It bothers me when a politician is himself the son of a politician.  (I’m sure we’ll have daughters of politicians running for office someday, and I’ll have the same objection.)  It says that talent is so thin on the ground that we have to look to the children of past leaders.  I thought hereditary government was something we fought a Revolution to get rid of.

Worse than that were his campaign commercials.  Cuomo’s campaign invective against President Trump rubbed me the wrong way.  It isn’t that I agree or disagree with his positions: I watched Cuomo’s campaign commercials and realized: I don’t like this person.  I want him to go away.

In contrast, in President Bush, we had someone who more clearly became President in 2000 as a result of electoral finagling, and who led us into a pointless war.  But other than John Kerry, whose entire platform running for President in 2004 was ‘I am not Bush,’ nobody felt the need to rail against Bush or make him the bogeyman.

Alas, Andrew Cuomo isn’t going away, and I expect that he’ll run for President in 2020.

Snowjobbed

The spectacle of the Exploding Meteorologist has been a fixture of New York City winters for at least the last twenty years: the weather reporter breathlessly telling us about the monster snowstorm, which ends up yielding, perhaps, two inches.   Of course, every once in a while, a real snowstorm shows up, and the Exploding Meteorologists do their thing.

But this time, the Exploding Meteorologists were joined by an Exploding Mayor.  Yesterday’s morning news included this item:

Yeah, right, whatever.

I rearranged my schedule to get through my meetings earlier, and walked out of my last meeting at 12:20 pm.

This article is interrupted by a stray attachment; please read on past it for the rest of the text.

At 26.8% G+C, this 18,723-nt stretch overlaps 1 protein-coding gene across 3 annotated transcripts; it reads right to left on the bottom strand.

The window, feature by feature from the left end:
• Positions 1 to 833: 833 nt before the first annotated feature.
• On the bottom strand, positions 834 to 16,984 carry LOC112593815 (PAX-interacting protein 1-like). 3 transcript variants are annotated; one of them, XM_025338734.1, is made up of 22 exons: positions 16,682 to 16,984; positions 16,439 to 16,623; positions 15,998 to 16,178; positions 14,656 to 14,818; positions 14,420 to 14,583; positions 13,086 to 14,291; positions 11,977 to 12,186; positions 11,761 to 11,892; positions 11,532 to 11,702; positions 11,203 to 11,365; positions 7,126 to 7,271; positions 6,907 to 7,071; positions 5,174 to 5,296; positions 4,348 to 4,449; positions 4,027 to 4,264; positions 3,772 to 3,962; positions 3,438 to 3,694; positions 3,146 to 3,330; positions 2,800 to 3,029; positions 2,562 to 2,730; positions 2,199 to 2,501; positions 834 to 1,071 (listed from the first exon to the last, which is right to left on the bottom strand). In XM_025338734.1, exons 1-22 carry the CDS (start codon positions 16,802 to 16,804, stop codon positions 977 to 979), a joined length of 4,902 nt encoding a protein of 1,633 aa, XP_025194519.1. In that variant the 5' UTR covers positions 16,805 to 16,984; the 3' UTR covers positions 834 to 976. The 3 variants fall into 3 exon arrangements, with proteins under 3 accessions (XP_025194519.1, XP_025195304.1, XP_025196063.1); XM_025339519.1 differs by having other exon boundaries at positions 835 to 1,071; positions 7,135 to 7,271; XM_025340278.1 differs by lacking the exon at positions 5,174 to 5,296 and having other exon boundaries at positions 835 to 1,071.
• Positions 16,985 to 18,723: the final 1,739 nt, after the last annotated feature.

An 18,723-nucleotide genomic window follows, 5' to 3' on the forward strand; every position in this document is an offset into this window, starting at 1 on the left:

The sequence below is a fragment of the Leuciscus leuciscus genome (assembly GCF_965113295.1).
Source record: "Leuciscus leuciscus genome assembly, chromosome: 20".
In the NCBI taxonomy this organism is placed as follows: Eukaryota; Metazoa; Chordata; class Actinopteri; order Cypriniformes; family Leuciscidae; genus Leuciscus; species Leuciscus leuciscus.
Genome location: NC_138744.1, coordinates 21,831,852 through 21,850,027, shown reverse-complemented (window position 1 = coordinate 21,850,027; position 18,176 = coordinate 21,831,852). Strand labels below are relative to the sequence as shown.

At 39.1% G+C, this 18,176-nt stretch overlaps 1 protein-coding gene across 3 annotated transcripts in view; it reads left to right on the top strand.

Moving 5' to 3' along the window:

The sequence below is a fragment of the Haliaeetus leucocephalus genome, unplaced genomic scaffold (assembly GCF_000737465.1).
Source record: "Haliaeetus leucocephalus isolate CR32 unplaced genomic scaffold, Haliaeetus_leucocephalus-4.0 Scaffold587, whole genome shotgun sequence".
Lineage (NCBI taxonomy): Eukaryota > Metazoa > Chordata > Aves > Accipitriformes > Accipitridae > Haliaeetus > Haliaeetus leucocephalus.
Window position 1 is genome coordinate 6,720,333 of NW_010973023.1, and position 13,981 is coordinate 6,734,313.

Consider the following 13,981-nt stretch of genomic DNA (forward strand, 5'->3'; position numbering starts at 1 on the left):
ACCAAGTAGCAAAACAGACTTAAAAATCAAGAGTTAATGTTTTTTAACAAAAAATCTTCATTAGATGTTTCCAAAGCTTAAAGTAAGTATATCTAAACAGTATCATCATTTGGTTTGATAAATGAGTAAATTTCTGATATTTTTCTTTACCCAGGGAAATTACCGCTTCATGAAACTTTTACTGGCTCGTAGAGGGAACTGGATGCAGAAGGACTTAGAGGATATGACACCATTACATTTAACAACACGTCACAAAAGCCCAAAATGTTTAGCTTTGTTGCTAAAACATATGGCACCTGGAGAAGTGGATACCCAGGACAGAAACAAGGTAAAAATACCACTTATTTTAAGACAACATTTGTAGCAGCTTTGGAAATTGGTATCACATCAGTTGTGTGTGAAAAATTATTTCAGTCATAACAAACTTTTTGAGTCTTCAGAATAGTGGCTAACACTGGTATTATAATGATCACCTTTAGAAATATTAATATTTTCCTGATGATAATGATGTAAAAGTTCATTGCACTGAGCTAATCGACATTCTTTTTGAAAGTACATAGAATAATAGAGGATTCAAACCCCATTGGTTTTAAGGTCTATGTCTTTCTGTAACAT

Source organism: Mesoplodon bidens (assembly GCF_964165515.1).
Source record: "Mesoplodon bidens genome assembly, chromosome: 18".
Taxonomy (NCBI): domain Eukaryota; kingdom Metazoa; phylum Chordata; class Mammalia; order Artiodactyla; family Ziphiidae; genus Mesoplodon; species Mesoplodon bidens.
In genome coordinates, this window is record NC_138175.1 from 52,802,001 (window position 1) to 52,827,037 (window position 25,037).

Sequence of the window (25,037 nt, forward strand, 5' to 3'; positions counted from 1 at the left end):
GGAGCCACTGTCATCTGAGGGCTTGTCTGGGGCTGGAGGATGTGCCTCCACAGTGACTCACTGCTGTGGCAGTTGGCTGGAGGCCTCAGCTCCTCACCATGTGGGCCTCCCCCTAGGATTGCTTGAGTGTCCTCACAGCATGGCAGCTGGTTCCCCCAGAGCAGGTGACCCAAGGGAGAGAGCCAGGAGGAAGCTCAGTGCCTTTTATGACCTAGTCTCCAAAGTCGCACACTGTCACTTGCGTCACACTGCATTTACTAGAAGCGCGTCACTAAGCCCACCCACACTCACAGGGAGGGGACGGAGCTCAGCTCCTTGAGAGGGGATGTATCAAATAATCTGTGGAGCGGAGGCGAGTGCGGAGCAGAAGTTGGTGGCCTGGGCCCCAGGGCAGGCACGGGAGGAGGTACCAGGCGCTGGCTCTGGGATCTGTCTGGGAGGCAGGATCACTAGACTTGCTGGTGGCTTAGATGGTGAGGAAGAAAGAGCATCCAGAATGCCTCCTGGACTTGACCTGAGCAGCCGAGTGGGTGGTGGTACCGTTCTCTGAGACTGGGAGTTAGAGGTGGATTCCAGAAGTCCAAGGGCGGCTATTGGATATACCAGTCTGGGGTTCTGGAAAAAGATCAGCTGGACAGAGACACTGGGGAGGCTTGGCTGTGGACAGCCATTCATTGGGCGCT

Back in the office, I put on  WINS, the go-to radio station in New York City for bad weather.  I found that the Exploding Mayor had been joined by our Exploding Governor, Andrew Cuomo.  He admonished us, like little children, not to go out in the snow, and ordered all non-essential vehicles off the road at 11:00 pm.

I left the office about 5:00 pm, and had a pretty normal ride home, except that the trains were not as crowded because most people had left work earlier.  Back home, I learned that the ‘travel ban’ also included the subways.  Usually, the trains keep running when it snows, and during NYC’s worst snowstorm ever, in 2006, the subways kept running.  (I know, because I was travelling that day.)

At 11:00, ready to sleep, I looked out the window: there had been a substantial lull in the storm.  So much for the Exploding Meteorologists.

In the morning, my wife noted that the G train was running: we can see the viaduct from our windows.  Slowly it dawned on me: the subways could have kept running, and perhaps did to some extent. But we, as passengers, were not allowed to ride them, by order of the Governor.

The morning news reported that the storm had moved off to the east, and the travel ban had been lifted.  NYC got about a foot, although snow is continuing to fall, and New Jersey got 2-3 inches: hardly worth complaining about.  The subways are starting up and will run on a Sunday schedule for the rest of the day.

In another time, the Mayor and Governor would have declared states of emergency, ordered private vehicles off the roads, and left it at that.  Why did they feel the need to shut down mass transit?

Don’t tell me it was to protect the public: we’ve had many, many snowstorms, and this was the first time it was felt necessary to shut down the subways pre-emptively.  (Usually, in a really bad storm, lines that run outdoors are shut down on a case-by-case basis as conditions worsen.)

Is it a case of liability making cowards of us all?

Were they simply asserting their authority because they could?

Are they getting us in practice for martial law?

Whatever it was, I’m sure it wasn’t good.